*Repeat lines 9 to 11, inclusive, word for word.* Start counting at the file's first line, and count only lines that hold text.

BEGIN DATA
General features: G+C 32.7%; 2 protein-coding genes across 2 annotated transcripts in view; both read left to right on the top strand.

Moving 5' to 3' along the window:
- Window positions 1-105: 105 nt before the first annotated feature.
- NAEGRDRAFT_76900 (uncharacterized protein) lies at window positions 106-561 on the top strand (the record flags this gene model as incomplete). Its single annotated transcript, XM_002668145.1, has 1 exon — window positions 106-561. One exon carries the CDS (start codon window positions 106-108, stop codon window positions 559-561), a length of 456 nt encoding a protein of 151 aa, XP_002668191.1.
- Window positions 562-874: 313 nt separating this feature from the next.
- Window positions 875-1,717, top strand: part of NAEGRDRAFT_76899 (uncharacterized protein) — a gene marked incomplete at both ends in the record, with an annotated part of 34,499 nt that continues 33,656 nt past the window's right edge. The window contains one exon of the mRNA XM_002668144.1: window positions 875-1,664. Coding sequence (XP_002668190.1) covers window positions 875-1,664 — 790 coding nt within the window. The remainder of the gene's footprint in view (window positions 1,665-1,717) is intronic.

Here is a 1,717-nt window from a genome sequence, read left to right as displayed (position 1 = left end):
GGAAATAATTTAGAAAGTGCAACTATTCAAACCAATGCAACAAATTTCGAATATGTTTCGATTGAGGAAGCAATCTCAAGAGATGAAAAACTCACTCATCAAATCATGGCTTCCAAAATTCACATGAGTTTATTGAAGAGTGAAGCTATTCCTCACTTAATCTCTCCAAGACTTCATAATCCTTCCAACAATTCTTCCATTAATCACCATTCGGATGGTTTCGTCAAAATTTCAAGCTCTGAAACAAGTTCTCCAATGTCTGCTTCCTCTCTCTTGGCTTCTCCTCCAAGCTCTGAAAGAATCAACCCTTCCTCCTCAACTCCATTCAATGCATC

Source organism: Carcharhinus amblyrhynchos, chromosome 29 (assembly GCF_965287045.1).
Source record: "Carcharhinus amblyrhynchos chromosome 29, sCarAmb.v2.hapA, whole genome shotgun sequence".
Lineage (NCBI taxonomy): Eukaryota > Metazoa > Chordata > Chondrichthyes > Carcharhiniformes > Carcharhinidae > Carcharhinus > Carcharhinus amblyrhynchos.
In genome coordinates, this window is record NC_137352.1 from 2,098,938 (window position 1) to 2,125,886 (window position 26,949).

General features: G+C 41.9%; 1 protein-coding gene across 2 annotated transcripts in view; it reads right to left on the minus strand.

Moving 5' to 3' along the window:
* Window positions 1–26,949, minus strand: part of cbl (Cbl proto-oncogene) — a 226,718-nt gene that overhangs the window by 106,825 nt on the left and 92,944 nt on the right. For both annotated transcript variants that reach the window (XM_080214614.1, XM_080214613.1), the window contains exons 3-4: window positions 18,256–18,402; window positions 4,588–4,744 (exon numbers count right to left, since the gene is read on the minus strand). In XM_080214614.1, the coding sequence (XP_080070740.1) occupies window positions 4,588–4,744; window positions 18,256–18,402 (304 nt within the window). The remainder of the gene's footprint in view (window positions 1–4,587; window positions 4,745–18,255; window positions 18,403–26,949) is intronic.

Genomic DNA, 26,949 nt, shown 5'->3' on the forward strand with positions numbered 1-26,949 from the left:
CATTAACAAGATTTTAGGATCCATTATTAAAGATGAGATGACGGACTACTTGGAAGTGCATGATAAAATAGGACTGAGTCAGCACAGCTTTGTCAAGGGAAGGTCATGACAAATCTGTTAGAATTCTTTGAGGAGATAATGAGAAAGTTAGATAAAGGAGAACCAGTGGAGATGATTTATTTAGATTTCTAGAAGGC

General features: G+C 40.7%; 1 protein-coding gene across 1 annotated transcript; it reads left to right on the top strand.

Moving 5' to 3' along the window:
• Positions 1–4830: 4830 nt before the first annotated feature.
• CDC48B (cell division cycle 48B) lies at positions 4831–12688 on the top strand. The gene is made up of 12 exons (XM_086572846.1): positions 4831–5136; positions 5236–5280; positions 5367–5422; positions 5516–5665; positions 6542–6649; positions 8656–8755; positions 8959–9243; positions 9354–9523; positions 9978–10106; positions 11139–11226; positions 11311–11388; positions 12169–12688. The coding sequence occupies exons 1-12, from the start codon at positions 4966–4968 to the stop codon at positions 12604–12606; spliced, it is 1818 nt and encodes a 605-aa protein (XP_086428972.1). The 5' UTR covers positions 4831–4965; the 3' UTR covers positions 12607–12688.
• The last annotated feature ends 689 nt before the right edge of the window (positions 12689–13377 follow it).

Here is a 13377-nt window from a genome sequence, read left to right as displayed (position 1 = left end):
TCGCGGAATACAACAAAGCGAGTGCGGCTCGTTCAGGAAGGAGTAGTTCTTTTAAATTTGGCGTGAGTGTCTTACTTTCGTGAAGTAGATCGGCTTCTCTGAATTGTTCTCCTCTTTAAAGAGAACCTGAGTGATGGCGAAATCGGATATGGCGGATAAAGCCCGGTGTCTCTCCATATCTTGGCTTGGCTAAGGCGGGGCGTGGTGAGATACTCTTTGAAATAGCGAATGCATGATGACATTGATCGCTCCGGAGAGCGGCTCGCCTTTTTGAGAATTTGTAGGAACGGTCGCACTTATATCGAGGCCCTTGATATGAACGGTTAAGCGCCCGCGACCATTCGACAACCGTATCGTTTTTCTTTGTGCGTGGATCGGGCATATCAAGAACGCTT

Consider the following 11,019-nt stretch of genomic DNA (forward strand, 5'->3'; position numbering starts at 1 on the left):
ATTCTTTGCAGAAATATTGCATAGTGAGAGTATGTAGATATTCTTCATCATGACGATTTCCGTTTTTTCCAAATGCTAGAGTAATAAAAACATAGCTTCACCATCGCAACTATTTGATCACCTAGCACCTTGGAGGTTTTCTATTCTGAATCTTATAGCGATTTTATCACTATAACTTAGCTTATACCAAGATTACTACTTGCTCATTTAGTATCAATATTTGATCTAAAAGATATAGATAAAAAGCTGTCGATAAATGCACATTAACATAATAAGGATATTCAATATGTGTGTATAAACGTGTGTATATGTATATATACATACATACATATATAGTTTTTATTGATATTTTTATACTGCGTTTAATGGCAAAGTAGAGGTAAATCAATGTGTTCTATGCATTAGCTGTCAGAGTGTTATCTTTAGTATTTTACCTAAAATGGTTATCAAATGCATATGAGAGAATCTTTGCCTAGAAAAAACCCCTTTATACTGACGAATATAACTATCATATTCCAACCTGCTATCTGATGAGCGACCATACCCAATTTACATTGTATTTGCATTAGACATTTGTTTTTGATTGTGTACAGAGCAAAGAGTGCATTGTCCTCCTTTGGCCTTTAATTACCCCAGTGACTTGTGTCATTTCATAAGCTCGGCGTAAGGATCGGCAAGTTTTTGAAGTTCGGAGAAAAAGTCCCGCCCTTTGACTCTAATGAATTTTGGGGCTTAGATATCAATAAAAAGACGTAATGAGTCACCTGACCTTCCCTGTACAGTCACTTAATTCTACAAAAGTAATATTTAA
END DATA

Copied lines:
Source organism: Carcharhinus amblyrhynchos, chromosome 29 (assembly GCF_965287045.1).
Source record: "Carcharhinus amblyrhynchos chromosome 29, sCarAmb.v2.hapA, whole genome shotgun sequence".
Lineage (NCBI taxonomy): Eukaryota > Metazoa > Chordata > Chondrichthyes > Carcharhiniformes > Carcharhinidae > Carcharhinus > Carcharhinus amblyrhynchos.